Landowners, citizens discuss COWPL protest of Buffalo Horn land exchange

Local landowners and interested citizens met last Thursday with representatives from Colorado Wild Public Lands to discuss an ongoing protest of the Buffalo Horn land exchange.

MEEKER I If you’ve been following the Buffalo Horn land exchange saga, you may think it’s a done deal, but you’d be wrong.

Even though a decision was issued in January, the Bureau of Land Management (BLM) allows for a 45-day protest period. Several protests were filed. The group behind one of them, Colorado Wild Public Lands (COWPL), met with interested citizens in Meeker last week to discuss their mission to keep public lands public.

Here’s the backstory. In 2011, the Buffalo Horn Ranch approached the Bureau of Land Management about exchanging private land acreage for public land parcels in the Strawberry Creek area. The next several years were spent formulating a plan — looking at maps, hiring consultants, doing appraisals and finalizing exact details — with all of the work being completed on Buffalo Horn’s dime. This is what is known as a “proponent-driven land exchange.”

In early 2017, a preliminary plan was released and received major opposition, with more than 50 people submitting negative comments during the public comment period. Due to the overwhelmingly negative response, many thought the plan would be scrapped altogether.

Those people received an unwelcome and unexpected surprise in 2018, when a preliminary environmental assessment of the land exchange appeared for another round of public input. More comments were submitted, and interested parties waited to see what would happen.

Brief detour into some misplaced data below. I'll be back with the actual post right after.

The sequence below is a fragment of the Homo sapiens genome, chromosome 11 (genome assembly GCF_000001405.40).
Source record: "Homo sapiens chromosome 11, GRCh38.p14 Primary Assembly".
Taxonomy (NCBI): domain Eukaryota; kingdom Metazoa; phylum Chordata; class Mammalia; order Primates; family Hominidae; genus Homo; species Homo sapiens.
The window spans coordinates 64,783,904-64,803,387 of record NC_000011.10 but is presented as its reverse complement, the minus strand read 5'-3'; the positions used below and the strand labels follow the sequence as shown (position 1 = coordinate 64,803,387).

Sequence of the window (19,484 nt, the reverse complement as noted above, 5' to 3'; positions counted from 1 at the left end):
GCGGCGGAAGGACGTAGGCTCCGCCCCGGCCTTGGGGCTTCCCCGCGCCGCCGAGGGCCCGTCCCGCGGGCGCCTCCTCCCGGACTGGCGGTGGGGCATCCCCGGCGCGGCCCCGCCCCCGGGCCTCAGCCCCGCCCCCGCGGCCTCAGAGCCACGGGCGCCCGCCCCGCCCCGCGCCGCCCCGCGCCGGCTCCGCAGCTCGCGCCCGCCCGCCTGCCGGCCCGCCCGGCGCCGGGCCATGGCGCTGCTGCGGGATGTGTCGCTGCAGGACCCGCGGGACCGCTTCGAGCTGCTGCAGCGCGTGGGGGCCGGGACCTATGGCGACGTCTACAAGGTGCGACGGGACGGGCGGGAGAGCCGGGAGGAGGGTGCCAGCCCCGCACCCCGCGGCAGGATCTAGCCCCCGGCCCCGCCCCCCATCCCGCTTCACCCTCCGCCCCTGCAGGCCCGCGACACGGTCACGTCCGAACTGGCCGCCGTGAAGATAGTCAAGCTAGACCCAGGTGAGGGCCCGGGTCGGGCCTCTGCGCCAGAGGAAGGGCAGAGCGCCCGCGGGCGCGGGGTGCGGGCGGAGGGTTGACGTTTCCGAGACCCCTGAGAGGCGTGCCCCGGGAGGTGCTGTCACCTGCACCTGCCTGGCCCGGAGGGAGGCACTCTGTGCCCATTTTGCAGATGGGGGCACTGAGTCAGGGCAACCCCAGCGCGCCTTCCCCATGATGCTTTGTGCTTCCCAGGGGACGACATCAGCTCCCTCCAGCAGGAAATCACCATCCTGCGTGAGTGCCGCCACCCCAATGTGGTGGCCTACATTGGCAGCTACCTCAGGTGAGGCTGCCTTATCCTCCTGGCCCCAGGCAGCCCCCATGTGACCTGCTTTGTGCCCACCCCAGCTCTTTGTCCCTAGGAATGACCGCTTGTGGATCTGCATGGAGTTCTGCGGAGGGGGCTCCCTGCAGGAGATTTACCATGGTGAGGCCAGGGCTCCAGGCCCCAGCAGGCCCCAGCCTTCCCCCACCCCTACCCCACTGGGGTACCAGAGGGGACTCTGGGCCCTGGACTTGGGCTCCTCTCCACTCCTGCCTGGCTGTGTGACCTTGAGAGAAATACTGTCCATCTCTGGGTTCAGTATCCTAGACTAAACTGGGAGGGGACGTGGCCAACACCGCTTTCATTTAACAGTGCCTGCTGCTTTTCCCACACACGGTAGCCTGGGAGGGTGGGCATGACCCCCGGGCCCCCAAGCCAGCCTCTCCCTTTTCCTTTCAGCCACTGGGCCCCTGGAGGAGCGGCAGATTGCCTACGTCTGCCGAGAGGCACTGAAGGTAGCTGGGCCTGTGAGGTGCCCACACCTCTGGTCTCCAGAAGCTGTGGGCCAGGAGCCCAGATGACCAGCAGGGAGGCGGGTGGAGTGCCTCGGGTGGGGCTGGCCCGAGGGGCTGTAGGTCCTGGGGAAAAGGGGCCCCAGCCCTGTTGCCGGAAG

In January 2021, the BLM issued their decision. The deal would go through. COWPL submitted a protest March 8.

Anne Rickenbaugh, COWPL board member, spoke to a group of about 20 interested citizens and area landowners about that protest last Thursday. One primary concern of the group is a lack of transparency about the process. Adjacent landowners said they were unaware of the deal until it was nearly too late to comment, and were not given an opportunity to bid on parcels adjacent to their ranches. Rickenbaugh also pointed out one particular parcel on a large map during her presentation, stating that it was implied the parcel was removed after one round of public opposition, but suddenly showed up in later documents.

Local opposition also seems to have been disregarded in favor of backroom Washington deals. One of the owners of Buffalo Horn — Steve Feinberg — was deeply enmeshed in the 2016 election and Trump administration. “It seems,” Rickenbaugh stated, “the landowner had more sway than the public.”

Dr. Albert Krueger, owner of the centennial Villa Ranch adjacent to Buffalo Horn, stated, “this land exchange is in the interest of the owner, otherwise there’s no reason for them to initiate it.”

COWPL is concerned the exchange is unfair to not only landowners, but also to the public – for instance, they say Buffalo Horn will gain control of the only water in the area as well as the majority of the migration corridor for the elk herd that resides there. Some will lose outfitting and grazing permits in the exchange, and there are also mineral rights issues with a portion of a large parcel. 

One Meeker resident stated he does not have a problem with BLM exchanging smaller islands of land for larger chunks, and COWPL agrees. They are focusing instead on the broader issues.

Buffalo Horn Ranch is the result of approximately 10 ranches being bought up by one person, crowding out opportunities for smaller outfitters and public land hunters. COWPL sees the land exchange as further encroachment on public lands and public access. “Land exchanges start to metastasize,” Rickenbaugh stated. She thinks with a new administration in Washington and continued local input, there’s a good chance COWPL’s protest will be approved. “We have confidence we can turn this thing around … it’s a really strong protest.”

You can read COWPL’s protest letter on their website at